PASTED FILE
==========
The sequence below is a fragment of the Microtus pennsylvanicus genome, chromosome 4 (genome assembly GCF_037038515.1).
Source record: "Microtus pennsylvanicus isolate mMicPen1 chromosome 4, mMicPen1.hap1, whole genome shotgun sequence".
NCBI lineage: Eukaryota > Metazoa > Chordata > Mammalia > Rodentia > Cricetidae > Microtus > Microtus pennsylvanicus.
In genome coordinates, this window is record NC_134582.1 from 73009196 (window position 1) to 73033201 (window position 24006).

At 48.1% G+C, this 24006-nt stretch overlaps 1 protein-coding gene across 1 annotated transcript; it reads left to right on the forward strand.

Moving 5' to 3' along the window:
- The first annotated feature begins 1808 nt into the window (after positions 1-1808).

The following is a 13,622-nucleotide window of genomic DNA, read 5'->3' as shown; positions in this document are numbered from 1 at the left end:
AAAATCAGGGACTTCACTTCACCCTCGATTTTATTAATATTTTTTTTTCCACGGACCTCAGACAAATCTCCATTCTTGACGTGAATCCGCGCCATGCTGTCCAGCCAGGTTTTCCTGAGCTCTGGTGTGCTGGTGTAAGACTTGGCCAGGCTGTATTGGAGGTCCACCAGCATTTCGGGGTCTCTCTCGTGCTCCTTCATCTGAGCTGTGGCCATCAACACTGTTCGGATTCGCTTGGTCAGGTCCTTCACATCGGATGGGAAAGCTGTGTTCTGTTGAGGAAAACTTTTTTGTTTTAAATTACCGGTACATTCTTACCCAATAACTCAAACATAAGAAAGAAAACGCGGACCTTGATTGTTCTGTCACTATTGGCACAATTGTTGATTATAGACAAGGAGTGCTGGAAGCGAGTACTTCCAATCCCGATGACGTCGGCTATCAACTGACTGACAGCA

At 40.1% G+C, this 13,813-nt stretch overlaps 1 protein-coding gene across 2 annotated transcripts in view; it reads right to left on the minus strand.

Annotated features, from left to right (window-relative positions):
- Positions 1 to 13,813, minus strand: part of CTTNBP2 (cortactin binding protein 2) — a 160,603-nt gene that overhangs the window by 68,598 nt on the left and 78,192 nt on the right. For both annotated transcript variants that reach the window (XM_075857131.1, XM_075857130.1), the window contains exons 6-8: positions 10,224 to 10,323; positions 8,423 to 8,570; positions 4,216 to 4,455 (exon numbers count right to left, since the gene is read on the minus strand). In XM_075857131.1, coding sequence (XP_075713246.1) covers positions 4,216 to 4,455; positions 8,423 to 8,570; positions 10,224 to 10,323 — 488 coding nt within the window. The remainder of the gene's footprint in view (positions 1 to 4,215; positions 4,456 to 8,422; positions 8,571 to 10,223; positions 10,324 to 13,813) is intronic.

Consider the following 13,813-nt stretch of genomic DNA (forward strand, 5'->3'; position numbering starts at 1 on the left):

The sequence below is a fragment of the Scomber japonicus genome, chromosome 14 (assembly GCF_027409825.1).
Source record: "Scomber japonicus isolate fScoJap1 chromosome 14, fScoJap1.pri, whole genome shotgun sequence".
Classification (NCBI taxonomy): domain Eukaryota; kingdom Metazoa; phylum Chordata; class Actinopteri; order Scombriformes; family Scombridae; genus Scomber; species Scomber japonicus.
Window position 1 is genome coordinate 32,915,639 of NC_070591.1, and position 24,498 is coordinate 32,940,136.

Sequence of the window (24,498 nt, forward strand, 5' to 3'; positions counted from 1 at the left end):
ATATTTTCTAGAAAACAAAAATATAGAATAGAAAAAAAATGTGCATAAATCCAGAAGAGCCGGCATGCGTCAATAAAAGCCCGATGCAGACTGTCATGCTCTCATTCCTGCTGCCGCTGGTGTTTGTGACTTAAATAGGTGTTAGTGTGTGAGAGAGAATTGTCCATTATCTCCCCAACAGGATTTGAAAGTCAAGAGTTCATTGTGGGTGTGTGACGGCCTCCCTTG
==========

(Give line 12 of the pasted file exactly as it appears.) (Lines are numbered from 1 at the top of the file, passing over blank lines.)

- Positions 1 to 13,813, minus strand: part of CTTNBP2 (cortactin binding protein 2) — a 160,603-nt gene that overhangs the window by 68,598 nt on the left and 78,192 nt on the right. For both annotated transcript variants that reach the window (XM_075857131.1, XM_075857130.1), the window contains exons 6-8: positions 10,224 to 10,323; positions 8,423 to 8,570; positions 4,216 to 4,455 (exon numbers count right to left, since the gene is read on the minus strand). In XM_075857131.1, coding sequence (XP_075713246.1) covers positions 4,216 to 4,455; positions 8,423 to 8,570; positions 10,224 to 10,323 — 488 coding nt within the window. The remainder of the gene's footprint in view (positions 1 to 4,215; positions 4,456 to 8,422; positions 8,571 to 10,223; positions 10,324 to 13,813) is intronic.